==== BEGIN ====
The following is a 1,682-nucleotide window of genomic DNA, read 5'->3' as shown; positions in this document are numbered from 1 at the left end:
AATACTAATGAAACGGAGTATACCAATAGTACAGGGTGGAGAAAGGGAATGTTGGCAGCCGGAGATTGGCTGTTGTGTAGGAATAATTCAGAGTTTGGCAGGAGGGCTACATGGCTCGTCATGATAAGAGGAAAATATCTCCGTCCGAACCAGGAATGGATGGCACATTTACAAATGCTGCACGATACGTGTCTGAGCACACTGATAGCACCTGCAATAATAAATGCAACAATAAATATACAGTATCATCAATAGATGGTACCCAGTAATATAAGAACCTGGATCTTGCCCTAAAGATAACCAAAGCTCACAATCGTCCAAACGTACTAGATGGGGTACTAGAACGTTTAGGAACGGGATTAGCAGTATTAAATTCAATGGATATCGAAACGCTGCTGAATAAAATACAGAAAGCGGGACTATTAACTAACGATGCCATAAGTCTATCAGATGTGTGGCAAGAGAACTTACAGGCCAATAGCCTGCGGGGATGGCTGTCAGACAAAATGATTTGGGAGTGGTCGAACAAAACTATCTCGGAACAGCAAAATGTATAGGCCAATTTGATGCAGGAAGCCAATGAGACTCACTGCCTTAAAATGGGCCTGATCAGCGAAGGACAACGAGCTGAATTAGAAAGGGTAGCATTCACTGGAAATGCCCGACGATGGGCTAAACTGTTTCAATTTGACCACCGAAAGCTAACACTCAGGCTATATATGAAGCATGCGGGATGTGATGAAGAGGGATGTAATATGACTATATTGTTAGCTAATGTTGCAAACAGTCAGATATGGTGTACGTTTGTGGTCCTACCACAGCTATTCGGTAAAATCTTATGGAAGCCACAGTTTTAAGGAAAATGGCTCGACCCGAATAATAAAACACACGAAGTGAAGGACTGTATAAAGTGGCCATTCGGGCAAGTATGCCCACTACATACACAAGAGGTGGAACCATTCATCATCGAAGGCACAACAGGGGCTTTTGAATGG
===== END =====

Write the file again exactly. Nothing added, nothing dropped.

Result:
The following is a 1,682-nucleotide window of genomic DNA, read 5'->3' as shown; positions in this document are numbered from 1 at the left end:
AATACTAATGAAACGGAGTATACCAATAGTACAGGGTGGAGAAAGGGAATGTTGGCAGCCGGAGATTGGCTGTTGTGTAGGAATAATTCAGAGTTTGGCAGGAGGGCTACATGGCTCGTCATGATAAGAGGAAAATATCTCCGTCCGAACCAGGAATGGATGGCACATTTACAAATGCTGCACGATACGTGTCTGAGCACACTGATAGCACCTGCAATAATAAATGCAACAATAAATATACAGTATCATCAATAGATGGTACCCAGTAATATAAGAACCTGGATCTTGCCCTAAAGATAACCAAAGCTCACAATCGTCCAAACGTACTAGATGGGGTACTAGAACGTTTAGGAACGGGATTAGCAGTATTAAATTCAATGGATATCGAAACGCTGCTGAATAAAATACAGAAAGCGGGACTATTAACTAACGATGCCATAAGTCTATCAGATGTGTGGCAAGAGAACTTACAGGCCAATAGCCTGCGGGGATGGCTGTCAGACAAAATGATTTGGGAGTGGTCGAACAAAACTATCTCGGAACAGCAAAATGTATAGGCCAATTTGATGCAGGAAGCCAATGAGACTCACTGCCTTAAAATGGGCCTGATCAGCGAAGGACAACGAGCTGAATTAGAAAGGGTAGCATTCACTGGAAATGCCCGACGATGGGCTAAACTGTTTCAATTTGACCACCGAAAGCTAACACTCAGGCTATATATGAAGCATGCGGGATGTGATGAAGAGGGATGTAATATGACTATATTGTTAGCTAATGTTGCAAACAGTCAGATATGGTGTACGTTTGTGGTCCTACCACAGCTATTCGGTAAAATCTTATGGAAGCCACAGTTTTAAGGAAAATGGCTCGACCCGAATAATAAAACACACGAAGTGAAGGACTGTATAAAGTGGCCATTCGGGCAAGTATGCCCACTACATACACAAGAGGTGGAACCATTCATCATCGAAGGCACAACAGGGGCTTTTGAATGG